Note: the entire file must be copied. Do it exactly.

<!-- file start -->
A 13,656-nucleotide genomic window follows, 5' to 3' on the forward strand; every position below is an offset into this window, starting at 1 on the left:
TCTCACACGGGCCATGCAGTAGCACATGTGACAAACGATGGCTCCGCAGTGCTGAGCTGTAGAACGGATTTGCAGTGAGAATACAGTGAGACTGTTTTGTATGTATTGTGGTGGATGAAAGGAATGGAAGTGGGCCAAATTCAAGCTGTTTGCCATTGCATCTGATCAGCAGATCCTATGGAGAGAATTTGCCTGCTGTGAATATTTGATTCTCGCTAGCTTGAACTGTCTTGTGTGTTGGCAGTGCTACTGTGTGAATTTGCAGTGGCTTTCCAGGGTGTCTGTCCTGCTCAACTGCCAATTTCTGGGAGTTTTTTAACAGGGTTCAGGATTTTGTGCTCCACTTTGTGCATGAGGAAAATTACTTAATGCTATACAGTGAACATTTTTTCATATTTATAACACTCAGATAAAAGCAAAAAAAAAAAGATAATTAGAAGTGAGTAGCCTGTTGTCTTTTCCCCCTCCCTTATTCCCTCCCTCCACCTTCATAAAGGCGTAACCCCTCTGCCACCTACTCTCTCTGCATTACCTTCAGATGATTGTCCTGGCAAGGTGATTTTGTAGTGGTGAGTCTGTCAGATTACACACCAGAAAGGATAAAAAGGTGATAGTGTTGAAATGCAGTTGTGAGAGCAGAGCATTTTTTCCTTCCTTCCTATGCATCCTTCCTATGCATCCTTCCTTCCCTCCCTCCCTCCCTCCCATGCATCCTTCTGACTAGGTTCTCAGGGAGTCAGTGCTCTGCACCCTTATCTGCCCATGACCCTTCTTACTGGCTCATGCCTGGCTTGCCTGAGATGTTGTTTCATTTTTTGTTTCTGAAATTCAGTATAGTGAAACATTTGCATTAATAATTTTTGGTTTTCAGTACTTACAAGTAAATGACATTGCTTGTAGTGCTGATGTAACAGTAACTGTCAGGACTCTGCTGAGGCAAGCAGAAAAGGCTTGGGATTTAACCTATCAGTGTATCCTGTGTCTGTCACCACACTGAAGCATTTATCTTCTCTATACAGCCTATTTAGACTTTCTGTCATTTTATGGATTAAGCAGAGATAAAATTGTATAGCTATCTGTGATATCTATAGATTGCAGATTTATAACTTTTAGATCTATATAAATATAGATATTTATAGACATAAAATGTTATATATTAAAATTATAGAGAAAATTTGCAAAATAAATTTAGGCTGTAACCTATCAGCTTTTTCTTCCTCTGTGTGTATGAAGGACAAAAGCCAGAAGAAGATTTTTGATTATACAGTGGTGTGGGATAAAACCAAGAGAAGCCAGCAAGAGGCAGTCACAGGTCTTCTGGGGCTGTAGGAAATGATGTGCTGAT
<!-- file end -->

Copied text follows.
A 13,656-nucleotide genomic window follows, 5' to 3' on the forward strand; every position below is an offset into this window, starting at 1 on the left:
TCTCACACGGGCCATGCAGTAGCACATGTGACAAACGATGGCTCCGCAGTGCTGAGCTGTAGAACGGATTTGCAGTGAGAATACAGTGAGACTGTTTTGTATGTATTGTGGTGGATGAAAGGAATGGAAGTGGGCCAAATTCAAGCTGTTTGCCATTGCATCTGATCAGCAGATCCTATGGAGAGAATTTGCCTGCTGTGAATATTTGATTCTCGCTAGCTTGAACTGTCTTGTGTGTTGGCAGTGCTACTGTGTGAATTTGCAGTGGCTTTCCAGGGTGTCTGTCCTGCTCAACTGCCAATTTCTGGGAGTTTTTTAACAGGGTTCAGGATTTTGTGCTCCACTTTGTGCATGAGGAAAATTACTTAATGCTATACAGTGAACATTTTTTCATATTTATAACACTCAGATAAAAGCAAAAAAAAAAAGATAATTAGAAGTGAGTAGCCTGTTGTCTTTTCCCCCTCCCTTATTCCCTCCCTCCACCTTCATAAAGGCGTAACCCCTCTGCCACCTACTCTCTCTGCATTACCTTCAGATGATTGTCCTGGCAAGGTGATTTTGTAGTGGTGAGTCTGTCAGATTACACACCAGAAAGGATAAAAAGGTGATAGTGTTGAAATGCAGTTGTGAGAGCAGAGCATTTTTTCCTTCCTTCCTATGCATCCTTCCTATGCATCCTTCCTTCCCTCCCTCCCTCCCTCCCATGCATCCTTCTGACTAGGTTCTCAGGGAGTCAGTGCTCTGCACCCTTATCTGCCCATGACCCTTCTTACTGGCTCATGCCTGGCTTGCCTGAGATGTTGTTTCATTTTTTGTTTCTGAAATTCAGTATAGTGAAACATTTGCATTAATAATTTTTGGTTTTCAGTACTTACAAGTAAATGACATTGCTTGTAGTGCTGATGTAACAGTAACTGTCAGGACTCTGCTGAGGCAAGCAGAAAAGGCTTGGGATTTAACCTATCAGTGTATCCTGTGTCTGTCACCACACTGAAGCATTTATCTTCTCTATACAGCCTATTTAGACTTTCTGTCATTTTATGGATTAAGCAGAGATAAAATTGTATAGCTATCTGTGATATCTATAGATTGCAGATTTATAACTTTTAGATCTATATAAATATAGATATTTATAGACATAAAATGTTATATATTAAAATTATAGAGAAAATTTGCAAAATAAATTTAGGCTGTAACCTATCAGCTTTTTCTTCCTCTGTGTGTATGAAGGACAAAAGCCAGAAGAAGATTTTTGATTATACAGTGGTGTGGGATAAAACCAAGAGAAGCCAGCAAGAGGCAGTCACAGGTCTTCTGGGGCTGTAGGAAATGATGTGCTGAT